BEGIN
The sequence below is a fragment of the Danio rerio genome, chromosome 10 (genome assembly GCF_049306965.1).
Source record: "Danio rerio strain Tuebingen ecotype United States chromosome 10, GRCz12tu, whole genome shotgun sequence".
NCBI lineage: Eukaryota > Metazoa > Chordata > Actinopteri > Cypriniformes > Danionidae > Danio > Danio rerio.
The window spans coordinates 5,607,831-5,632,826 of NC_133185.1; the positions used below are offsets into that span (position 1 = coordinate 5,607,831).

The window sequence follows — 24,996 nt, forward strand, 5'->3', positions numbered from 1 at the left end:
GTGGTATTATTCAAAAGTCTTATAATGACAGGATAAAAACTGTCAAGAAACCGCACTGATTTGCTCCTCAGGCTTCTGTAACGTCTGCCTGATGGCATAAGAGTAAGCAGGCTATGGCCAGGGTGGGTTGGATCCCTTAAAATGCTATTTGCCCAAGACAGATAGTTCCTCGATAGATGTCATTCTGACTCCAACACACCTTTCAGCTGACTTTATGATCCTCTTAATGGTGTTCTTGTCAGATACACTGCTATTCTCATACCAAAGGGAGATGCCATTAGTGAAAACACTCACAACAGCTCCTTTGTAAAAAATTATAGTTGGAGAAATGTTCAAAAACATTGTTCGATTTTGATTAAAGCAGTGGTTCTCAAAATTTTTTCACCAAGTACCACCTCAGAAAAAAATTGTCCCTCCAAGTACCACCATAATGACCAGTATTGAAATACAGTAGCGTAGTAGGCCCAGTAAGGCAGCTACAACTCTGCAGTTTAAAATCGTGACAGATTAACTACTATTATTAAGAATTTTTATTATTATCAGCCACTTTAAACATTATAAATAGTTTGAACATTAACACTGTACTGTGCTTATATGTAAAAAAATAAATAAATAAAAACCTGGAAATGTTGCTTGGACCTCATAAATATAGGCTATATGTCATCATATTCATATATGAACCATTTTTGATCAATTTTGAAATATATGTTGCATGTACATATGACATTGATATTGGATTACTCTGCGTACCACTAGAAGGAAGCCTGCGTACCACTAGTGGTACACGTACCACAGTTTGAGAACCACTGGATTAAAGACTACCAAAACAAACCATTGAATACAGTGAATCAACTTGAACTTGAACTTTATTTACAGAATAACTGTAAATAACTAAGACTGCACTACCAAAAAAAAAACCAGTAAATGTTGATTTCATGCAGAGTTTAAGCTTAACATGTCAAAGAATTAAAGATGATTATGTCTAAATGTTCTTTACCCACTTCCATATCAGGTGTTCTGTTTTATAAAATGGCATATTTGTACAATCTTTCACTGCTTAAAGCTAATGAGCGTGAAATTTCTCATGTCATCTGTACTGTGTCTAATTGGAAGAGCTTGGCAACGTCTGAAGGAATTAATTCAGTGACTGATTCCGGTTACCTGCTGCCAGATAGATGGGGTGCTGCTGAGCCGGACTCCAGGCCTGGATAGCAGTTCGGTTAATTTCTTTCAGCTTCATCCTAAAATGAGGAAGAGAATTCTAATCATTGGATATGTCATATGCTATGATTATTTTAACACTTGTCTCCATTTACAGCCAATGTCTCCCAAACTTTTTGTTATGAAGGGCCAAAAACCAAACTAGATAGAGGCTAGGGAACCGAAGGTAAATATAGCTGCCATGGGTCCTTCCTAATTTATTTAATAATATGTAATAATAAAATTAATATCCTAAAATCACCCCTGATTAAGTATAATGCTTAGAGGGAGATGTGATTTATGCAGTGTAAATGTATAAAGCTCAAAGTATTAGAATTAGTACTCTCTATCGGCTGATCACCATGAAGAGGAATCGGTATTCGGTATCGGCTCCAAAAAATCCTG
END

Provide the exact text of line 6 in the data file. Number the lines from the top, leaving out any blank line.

GTGGTATTATTCAAAAGTCTTATAATGACAGGATAAAAACTGTCAAGAAACCGCACTGATTTGCTCCTCAGGCTTCTGTAACGTCTGCCTGATGGCATAAGAGTAAGCAGGCTATGGCCAGGGTGGGTTGGATCCCTTAAAATGCTATTTGCCCAAGACAGATAGTTCCTCGATAGATGTCATTCTGACTCCAACACACCTTTCAGCTGACTTTATGATCCTCTTAATGGTGTTCTTGTCAGATACACTGCTATTCTCATACCAAAGGGAGATGCCATTAGTGAAAACACTCACAACAGCTCCTTTGTAAAAAATTATAGTTGGAGAAATGTTCAAAAACATTGTTCGATTTTGATTAAAGCAGTGGTTCTCAAAATTTTTTCACCAAGTACCACCTCAGAAAAAAATTGTCCCTCCAAGTACCACCATAATGACCAGTATTGAAATACAGTAGCGTAGTAGGCCCAGTAAGGCAGCTACAACTCTGCAGTTTAAAATCGTGACAGATTAACTACTATTATTAAGAATTTTTATTATTATCAGCCACTTTAAACATTATAAATAGTTTGAACATTAACACTGTACTGTGCTTATATGTAAAAAAATAAATAAATAAAAACCTGGAAATGTTGCTTGGACCTCATAAATATAGGCTATATGTCATCATATTCATATATGAACCATTTTTGATCAATTTTGAAATATATGTTGCATGTACATATGACATTGATATTGGATTACTCTGCGTACCACTAGAAGGAAGCCTGCGTACCACTAGTGGTACACGTACCACAGTTTGAGAACCACTGGATTAAAGACTACCAAAACAAACCATTGAATACAGTGAATCAACTTGAACTTGAACTTTATTTACAGAATAACTGTAAATAACTAAGACTGCACTACCAAAAAAAAAACCAGTAAATGTTGATTTCATGCAGAGTTTAAGCTTAACATGTCAAAGAATTAAAGATGATTATGTCTAAATGTTCTTTACCCACTTCCATATCAGGTGTTCTGTTTTATAAAATGGCATATTTGTACAATCTTTCACTGCTTAAAGCTAATGAGCGTGAAATTTCTCATGTCATCTGTACTGTGTCTAATTGGAAGAGCTTGGCAACGTCTGAAGGAATTAATTCAGTGACTGATTCCGGTTACCTGCTGCCAGATAGATGGGGTGCTGCTGAGCCGGACTCCAGGCCTGGATAGCAGTTCGGTTAATTTCTTTCAGCTTCATCCTAAAATGAGGAAGAGAATTCTAATCATTGGATATGTCATATGCTATGATTATTTTAACACTTGTCTCCATTTACAGCCAATGTCTCCCAAACTTTTTGTTATGAAGGGCCAAAAACCAAACTAGATAGAGGCTAGGGAACCGAAGGTAAATATAGCTGCCATGGGTCCTTCCTAATTTATTTAATAATATGTAATAATAAAATTAATATCCTAAAATCACCCCTGATTAAGTATAATGCTTAGAGGGAGATGTGATTTATGCAGTGTAAATGTATAAAGCTCAAAGTATTAGAATTAGTACTCTCTATCGGCTGATCACCATGAAGAGGAATCGGTATTCGGTATCGGCTCCAAAAAATCCTG